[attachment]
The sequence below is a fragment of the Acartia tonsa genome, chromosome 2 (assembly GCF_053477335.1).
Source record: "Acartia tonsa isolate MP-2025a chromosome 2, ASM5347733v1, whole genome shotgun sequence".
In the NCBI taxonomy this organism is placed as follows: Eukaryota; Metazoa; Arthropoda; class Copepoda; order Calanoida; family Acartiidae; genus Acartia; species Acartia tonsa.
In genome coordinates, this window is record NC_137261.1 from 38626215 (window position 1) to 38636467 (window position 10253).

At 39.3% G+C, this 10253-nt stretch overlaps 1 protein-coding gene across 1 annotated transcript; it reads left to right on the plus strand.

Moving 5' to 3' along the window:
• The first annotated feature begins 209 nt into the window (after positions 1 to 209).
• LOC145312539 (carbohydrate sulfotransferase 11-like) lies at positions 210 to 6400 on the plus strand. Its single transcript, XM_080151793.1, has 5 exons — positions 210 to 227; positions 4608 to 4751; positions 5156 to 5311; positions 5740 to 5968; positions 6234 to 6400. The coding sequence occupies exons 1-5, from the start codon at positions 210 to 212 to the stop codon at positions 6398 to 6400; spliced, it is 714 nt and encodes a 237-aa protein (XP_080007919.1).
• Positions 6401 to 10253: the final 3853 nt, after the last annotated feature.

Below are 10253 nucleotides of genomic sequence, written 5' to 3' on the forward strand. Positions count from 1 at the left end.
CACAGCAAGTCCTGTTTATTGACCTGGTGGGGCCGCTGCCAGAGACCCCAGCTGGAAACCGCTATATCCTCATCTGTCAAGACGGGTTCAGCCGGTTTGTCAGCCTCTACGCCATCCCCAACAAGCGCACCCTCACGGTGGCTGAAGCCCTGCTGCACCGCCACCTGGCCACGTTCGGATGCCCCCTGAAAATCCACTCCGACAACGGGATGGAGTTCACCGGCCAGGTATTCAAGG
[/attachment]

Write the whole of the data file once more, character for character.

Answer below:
The sequence below is a fragment of the Acartia tonsa genome, chromosome 2 (assembly GCF_053477335.1).
Source record: "Acartia tonsa isolate MP-2025a chromosome 2, ASM5347733v1, whole genome shotgun sequence".
In the NCBI taxonomy this organism is placed as follows: Eukaryota; Metazoa; Arthropoda; class Copepoda; order Calanoida; family Acartiidae; genus Acartia; species Acartia tonsa.
In genome coordinates, this window is record NC_137261.1 from 38626215 (window position 1) to 38636467 (window position 10253).

At 39.3% G+C, this 10253-nt stretch overlaps 1 protein-coding gene across 1 annotated transcript; it reads left to right on the plus strand.

Moving 5' to 3' along the window:
• The first annotated feature begins 209 nt into the window (after positions 1 to 209).
• LOC145312539 (carbohydrate sulfotransferase 11-like) lies at positions 210 to 6400 on the plus strand. Its single transcript, XM_080151793.1, has 5 exons — positions 210 to 227; positions 4608 to 4751; positions 5156 to 5311; positions 5740 to 5968; positions 6234 to 6400. The coding sequence occupies exons 1-5, from the start codon at positions 210 to 212 to the stop codon at positions 6398 to 6400; spliced, it is 714 nt and encodes a 237-aa protein (XP_080007919.1).
• Positions 6401 to 10253: the final 3853 nt, after the last annotated feature.

Below are 10253 nucleotides of genomic sequence, written 5' to 3' on the forward strand. Positions count from 1 at the left end.
CACAGCAAGTCCTGTTTATTGACCTGGTGGGGCCGCTGCCAGAGACCCCAGCTGGAAACCGCTATATCCTCATCTGTCAAGACGGGTTCAGCCGGTTTGTCAGCCTCTACGCCATCCCCAACAAGCGCACCCTCACGGTGGCTGAAGCCCTGCTGCACCGCCACCTGGCCACGTTCGGATGCCCCCTGAAAATCCACTCCGACAACGGGATGGAGTTCACCGGCCAGGTATTCAAGG